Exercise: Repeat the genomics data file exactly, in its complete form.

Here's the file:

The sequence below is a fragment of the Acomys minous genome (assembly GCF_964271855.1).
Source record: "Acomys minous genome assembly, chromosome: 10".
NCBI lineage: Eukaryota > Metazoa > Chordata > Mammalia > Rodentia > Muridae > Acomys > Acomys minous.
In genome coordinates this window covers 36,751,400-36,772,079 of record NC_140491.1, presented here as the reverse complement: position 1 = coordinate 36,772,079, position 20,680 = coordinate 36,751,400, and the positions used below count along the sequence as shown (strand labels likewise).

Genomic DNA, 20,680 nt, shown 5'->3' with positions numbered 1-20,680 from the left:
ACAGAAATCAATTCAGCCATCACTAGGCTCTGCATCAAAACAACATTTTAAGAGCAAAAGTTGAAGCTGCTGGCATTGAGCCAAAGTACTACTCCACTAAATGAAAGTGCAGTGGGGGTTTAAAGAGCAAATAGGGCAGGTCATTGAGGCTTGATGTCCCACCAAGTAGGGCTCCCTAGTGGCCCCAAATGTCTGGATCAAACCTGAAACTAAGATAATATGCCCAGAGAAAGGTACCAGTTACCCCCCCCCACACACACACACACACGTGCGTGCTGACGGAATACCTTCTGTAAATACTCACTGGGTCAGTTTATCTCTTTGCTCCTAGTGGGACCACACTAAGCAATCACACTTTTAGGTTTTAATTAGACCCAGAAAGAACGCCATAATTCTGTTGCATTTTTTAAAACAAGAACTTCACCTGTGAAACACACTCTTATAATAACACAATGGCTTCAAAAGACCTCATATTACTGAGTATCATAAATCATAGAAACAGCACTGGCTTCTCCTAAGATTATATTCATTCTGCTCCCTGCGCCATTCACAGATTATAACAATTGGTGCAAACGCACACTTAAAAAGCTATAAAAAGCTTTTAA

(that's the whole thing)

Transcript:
The sequence below is a fragment of the Acomys minous genome (assembly GCF_964271855.1).
Source record: "Acomys minous genome assembly, chromosome: 10".
NCBI lineage: Eukaryota > Metazoa > Chordata > Mammalia > Rodentia > Muridae > Acomys > Acomys minous.
In genome coordinates this window covers 36,751,400-36,772,079 of record NC_140491.1, presented here as the reverse complement: position 1 = coordinate 36,772,079, position 20,680 = coordinate 36,751,400, and the positions used below count along the sequence as shown (strand labels likewise).

Genomic DNA, 20,680 nt, shown 5'->3' with positions numbered 1-20,680 from the left:
ACAGAAATCAATTCAGCCATCACTAGGCTCTGCATCAAAACAACATTTTAAGAGCAAAAGTTGAAGCTGCTGGCATTGAGCCAAAGTACTACTCCACTAAATGAAAGTGCAGTGGGGGTTTAAAGAGCAAATAGGGCAGGTCATTGAGGCTTGATGTCCCACCAAGTAGGGCTCCCTAGTGGCCCCAAATGTCTGGATCAAACCTGAAACTAAGATAATATGCCCAGAGAAAGGTACCAGTTACCCCCCCCCACACACACACACACACGTGCGTGCTGACGGAATACCTTCTGTAAATACTCACTGGGTCAGTTTATCTCTTTGCTCCTAGTGGGACCACACTAAGCAATCACACTTTTAGGTTTTAATTAGACCCAGAAAGAACGCCATAATTCTGTTGCATTTTTTAAAACAAGAACTTCACCTGTGAAACACACTCTTATAATAACACAATGGCTTCAAAAGACCTCATATTACTGAGTATCATAAATCATAGAAACAGCACTGGCTTCTCCTAAGATTATATTCATTCTGCTCCCTGCGCCATTCACAGATTATAACAATTGGTGCAAACGCACACTTAAAAAGCTATAAAAAGCTTTTAA